Not long after, my father-in-law started a small church for those of us who were church-homeless, and he asked me to lead worship. Of course I agreed, and I was blessed to lead that small group of people in worship every Sunday for three years.
I attended a few Aglow meetings in 2004, I remember a couple who ministered through praise and worship came to lead one Saturday morning. They must have offered to pray for people afterwards, because I remember that the man laid his hands on me, prayed for me, and said he had a prophecy for me. He said that I would hear the music of heaven. I did not understand what that meant and thought it would be something like hearing angels singing. But in the years since, God has given me several worship songs. My name is on them as if I had written them, but I did not create them. I cannot write songs. I’ve tried, and wow are the results bad! I am still just as unable to write songs as I was unable to play worship songs on the keyboard years ago. No, these songs that have my name on them — I merely heard the words and the music, which I wrote down on paper in the same way that a secretary would take down a message that her boss dictated to her.
I have also realized that when I play keyboard, I’m not actually creating music then either. My fingers have merely learned to play what I’m hearing in my spirit, played with the assistance of the chords. For songs that I’ve played for years, yes – my mind remembers what I usually play. But I’m reminded of what I’m actually doing whenever we learn a new song, for I learn it by listening in my spirit. Sometimes what I hear is a version of whomever recorded the song we are playing, but sometimes I hear new things which I’ll find on the keyboard. Sometimes I’ll even hear new things for songs that I’ve played another way hundreds of times! I’ve been reminded in a new and more powerful way recently that this ability is His grace – His empowerment – at work for His purposes and His glory. How humbling it is!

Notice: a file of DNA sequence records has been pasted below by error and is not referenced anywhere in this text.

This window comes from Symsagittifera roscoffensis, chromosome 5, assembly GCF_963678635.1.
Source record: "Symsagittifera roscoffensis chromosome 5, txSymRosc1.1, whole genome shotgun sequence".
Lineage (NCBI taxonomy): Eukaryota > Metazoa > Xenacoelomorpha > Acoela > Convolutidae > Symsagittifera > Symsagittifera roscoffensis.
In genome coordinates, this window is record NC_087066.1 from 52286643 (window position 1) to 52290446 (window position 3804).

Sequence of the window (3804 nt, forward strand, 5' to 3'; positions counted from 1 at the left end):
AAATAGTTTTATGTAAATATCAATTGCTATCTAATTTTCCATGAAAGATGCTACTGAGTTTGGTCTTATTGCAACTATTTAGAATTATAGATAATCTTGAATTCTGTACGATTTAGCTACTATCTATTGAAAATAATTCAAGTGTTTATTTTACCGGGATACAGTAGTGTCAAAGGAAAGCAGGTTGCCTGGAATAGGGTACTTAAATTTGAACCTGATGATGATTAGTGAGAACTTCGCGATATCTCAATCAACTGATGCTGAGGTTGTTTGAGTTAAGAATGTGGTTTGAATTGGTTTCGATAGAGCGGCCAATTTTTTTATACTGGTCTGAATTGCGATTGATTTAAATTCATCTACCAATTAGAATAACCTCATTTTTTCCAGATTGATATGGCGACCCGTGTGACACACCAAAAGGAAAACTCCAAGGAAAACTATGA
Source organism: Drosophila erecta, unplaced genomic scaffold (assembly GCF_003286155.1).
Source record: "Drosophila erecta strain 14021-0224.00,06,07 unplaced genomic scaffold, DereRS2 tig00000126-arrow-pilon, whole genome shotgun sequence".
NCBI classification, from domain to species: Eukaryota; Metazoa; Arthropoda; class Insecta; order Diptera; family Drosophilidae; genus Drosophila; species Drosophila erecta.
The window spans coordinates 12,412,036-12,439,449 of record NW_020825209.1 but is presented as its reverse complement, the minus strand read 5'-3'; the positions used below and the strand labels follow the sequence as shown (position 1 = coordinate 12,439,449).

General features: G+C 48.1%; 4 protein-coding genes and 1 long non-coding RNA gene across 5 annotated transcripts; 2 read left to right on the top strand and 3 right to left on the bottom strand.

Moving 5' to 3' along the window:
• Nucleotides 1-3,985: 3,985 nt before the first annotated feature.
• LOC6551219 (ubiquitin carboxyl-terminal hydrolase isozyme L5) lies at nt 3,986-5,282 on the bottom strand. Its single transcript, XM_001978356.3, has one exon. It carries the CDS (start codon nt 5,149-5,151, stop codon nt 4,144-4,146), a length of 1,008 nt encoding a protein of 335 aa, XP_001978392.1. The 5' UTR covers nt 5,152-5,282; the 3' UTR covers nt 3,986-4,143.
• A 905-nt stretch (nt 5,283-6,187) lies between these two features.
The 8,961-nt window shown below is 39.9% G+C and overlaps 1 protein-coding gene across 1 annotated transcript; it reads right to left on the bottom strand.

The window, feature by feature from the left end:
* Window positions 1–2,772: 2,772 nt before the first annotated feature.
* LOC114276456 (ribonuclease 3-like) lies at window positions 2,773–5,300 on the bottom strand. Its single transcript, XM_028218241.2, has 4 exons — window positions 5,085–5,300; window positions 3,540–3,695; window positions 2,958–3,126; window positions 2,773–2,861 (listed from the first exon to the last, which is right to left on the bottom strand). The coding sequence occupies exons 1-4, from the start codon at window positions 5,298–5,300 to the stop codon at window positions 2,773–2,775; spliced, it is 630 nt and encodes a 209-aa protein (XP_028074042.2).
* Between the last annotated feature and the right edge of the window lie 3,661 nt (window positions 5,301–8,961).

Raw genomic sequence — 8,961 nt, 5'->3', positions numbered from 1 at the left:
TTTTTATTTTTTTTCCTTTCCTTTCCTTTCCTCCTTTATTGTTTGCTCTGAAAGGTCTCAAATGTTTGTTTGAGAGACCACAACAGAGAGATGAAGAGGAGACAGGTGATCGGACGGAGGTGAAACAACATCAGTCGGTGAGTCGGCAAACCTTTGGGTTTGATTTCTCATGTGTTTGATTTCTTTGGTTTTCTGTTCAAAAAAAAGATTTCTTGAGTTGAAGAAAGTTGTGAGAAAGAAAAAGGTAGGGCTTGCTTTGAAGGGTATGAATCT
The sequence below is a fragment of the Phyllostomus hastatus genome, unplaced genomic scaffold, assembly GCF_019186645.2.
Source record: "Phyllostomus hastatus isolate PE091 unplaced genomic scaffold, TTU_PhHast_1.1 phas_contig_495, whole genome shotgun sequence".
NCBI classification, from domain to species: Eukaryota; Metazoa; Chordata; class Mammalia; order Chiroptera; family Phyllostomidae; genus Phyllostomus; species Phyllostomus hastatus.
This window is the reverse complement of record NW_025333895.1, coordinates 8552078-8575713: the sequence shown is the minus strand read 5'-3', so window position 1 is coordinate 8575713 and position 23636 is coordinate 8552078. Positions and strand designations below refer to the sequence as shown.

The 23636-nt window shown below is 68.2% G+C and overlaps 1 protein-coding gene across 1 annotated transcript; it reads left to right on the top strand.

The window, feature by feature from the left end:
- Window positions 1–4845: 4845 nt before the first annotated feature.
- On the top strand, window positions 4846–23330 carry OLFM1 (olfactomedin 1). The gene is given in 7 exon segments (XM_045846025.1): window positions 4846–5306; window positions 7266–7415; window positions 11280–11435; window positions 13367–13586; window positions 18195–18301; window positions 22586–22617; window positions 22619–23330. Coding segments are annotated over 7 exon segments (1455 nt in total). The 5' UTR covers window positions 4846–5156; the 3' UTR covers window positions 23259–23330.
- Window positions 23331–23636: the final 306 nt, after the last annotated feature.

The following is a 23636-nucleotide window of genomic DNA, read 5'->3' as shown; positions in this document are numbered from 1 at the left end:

The season for that church ended in 2005. We went to another church where I was not called to play or sing for a couple of years. Then we moved to Ohio, joined a church pastored by a childhood friend of my husband’s, and I was blessed to join the worship team. This is where I am now every Sunday, behind the keyboard, slipping into God’s presence through worship, singing my heart out, and silently begging anyone and everyone to follow me there — into His presence, where He reveals Himself to us and changes us. It is my favorite part of every week.
This is who I am. This is probably the most important part of my life, and the part that would be hardest to surrender, if God ever asked it of me.
Worship and praise is powerful. Whether we realize it or not, we are worshiping and praising something — with our actions, our thoughts, our words, and our priorities. And it’s especially powerful in the darkness — in those seasons and areas of our life where we are struggling.
But how is it powerful? Why is it powerful? What actually is praise and worship? What happens when we choose (or don’t choose) to praise and worship God in our seasons of darkness? That’s what I’m going to share, based on all the Holy Spirit has taught me and demonstrated to me over the years. I pray that it will be a blessing to you!
I’ll end this with a video of an old recording of one of my absolute favorite worship songs from many, many years ago. This is led by Paul Wilbur.